How the fascination with philosophy can lead to biology and medicine. > Interview with Andrea Musacchio, Director Mechanistic Cell Biology

"How does cancer develop?"

How the fascination with philosophy can lead to biology and medicine. 
> Interview with Andrea Musacchio, Director Mechanistic Cell Biology
What is important when you want to collaborate.> Interview with Herbert Waldmann, Director Chemical Biology

"True progress often comes from interdisciplinary research"

What is important when you want to collaborate.
> Interview with Herbert Waldmann, Director Chemical Biology
In world-class sprinters like Usain Bolt millions of muscle molecules work perfectly together. We investigate just how this works.

What Makes Usain Bolt So Fast?

In world-class sprinters like Usain Bolt millions of muscle molecules work perfectly together. We investigate just how this works.
We investigate which molecular mechanisms regulate cell division, because errors can lead to serious malformations or cancer.

Understanding Fundamental Processes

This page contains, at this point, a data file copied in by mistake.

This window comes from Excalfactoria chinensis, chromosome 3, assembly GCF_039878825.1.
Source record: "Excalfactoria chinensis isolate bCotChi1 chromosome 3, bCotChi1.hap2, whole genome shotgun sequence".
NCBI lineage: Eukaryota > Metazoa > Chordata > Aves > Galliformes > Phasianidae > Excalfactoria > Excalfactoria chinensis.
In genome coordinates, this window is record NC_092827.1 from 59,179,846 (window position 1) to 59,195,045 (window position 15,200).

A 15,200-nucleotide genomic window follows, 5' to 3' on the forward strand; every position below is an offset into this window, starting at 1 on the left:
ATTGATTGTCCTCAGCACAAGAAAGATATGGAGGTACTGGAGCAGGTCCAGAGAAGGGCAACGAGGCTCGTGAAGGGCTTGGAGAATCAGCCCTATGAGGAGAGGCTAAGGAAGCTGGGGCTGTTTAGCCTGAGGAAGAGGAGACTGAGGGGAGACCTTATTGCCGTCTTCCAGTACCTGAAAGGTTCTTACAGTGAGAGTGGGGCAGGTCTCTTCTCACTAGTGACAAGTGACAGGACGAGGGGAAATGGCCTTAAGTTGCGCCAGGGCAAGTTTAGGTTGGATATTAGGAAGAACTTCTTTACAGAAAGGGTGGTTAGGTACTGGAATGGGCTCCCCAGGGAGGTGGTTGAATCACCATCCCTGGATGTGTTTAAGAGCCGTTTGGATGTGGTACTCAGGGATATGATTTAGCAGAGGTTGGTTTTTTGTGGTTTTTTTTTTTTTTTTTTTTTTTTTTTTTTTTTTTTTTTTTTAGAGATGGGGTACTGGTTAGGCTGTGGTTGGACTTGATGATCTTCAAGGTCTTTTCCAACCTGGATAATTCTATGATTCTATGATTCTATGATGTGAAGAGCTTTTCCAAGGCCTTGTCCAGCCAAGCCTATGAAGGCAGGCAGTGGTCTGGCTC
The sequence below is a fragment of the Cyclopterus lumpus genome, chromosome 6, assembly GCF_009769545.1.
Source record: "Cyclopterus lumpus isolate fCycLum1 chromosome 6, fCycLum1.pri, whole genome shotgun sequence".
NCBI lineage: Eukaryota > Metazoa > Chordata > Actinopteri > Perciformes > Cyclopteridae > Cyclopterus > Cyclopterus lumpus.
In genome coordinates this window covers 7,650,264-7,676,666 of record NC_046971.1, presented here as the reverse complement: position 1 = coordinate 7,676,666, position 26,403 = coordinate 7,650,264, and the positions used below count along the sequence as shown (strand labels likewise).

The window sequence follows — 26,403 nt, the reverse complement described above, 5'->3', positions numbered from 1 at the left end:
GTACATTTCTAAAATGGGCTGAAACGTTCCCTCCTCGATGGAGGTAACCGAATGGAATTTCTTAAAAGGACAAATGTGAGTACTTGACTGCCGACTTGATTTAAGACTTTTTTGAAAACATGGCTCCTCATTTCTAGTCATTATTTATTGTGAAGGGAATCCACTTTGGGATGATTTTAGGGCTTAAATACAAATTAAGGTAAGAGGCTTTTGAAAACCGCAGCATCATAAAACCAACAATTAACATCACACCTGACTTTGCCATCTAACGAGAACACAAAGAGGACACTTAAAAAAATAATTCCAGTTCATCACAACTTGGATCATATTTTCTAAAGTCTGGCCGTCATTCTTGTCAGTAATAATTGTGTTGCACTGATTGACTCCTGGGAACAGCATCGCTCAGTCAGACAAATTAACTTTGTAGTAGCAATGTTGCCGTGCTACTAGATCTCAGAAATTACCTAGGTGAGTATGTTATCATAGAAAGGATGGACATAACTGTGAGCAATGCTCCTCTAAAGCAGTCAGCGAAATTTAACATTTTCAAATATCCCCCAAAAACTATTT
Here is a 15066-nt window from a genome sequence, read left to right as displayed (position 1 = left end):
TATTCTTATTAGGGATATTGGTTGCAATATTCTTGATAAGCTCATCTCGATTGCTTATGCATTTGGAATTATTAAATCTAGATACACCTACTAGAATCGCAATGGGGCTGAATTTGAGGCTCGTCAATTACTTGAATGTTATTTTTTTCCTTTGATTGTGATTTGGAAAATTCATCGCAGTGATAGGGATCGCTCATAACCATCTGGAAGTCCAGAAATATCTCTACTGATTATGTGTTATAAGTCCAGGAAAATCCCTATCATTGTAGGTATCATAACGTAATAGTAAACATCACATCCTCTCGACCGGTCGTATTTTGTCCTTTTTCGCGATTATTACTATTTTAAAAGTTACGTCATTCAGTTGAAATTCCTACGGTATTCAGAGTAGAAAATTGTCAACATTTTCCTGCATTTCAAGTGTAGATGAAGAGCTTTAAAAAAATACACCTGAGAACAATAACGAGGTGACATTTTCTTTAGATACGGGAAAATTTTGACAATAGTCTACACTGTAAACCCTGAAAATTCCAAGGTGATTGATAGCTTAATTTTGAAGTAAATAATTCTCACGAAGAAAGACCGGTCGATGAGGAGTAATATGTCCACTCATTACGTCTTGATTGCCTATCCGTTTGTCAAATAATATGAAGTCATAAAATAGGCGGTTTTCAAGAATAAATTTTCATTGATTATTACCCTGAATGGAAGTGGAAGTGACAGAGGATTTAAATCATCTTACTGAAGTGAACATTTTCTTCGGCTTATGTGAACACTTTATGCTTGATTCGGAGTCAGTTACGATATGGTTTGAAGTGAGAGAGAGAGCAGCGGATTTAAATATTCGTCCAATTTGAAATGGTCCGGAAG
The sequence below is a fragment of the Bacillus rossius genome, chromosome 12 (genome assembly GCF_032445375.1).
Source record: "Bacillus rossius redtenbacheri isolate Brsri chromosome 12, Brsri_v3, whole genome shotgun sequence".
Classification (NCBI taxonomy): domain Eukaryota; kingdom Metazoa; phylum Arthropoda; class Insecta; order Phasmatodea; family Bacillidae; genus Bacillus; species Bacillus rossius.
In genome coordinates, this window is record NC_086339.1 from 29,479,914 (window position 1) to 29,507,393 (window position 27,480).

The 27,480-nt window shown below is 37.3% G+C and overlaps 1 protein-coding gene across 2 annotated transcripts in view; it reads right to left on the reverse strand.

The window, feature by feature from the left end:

We investigate which molecular mechanisms regulate cell division, because errors can lead to serious malformations or cancer.
We develop new active substances for innovative therapy approaches.

From Basic Research to Applications

We develop new active substances for innovative therapy approaches.
What makes young scientists successful> Interview with Stefan Raunser, Director Structural Biochemistry

"Faith in oneself, that is important"

What makes young scientists successful
> Interview with Stefan Raunser, Director Structural Biochemistry
Bruno is working highly interdisciplinary, as a physicist he is developing microscopes and performing the biology to measure dynamics in living cells.

New techniques to uncover biology

Bruno is working highly interdisciplinary, as a physicist he is developing microscopes and performing the biology to measure dynamics in living cells.
The bark of Phyllanthus engleri contains a substance that kills renal cancer cells – and spares healthy cells. We are exploring whether an effective new drug can be derived from this.

Nature as pharmacy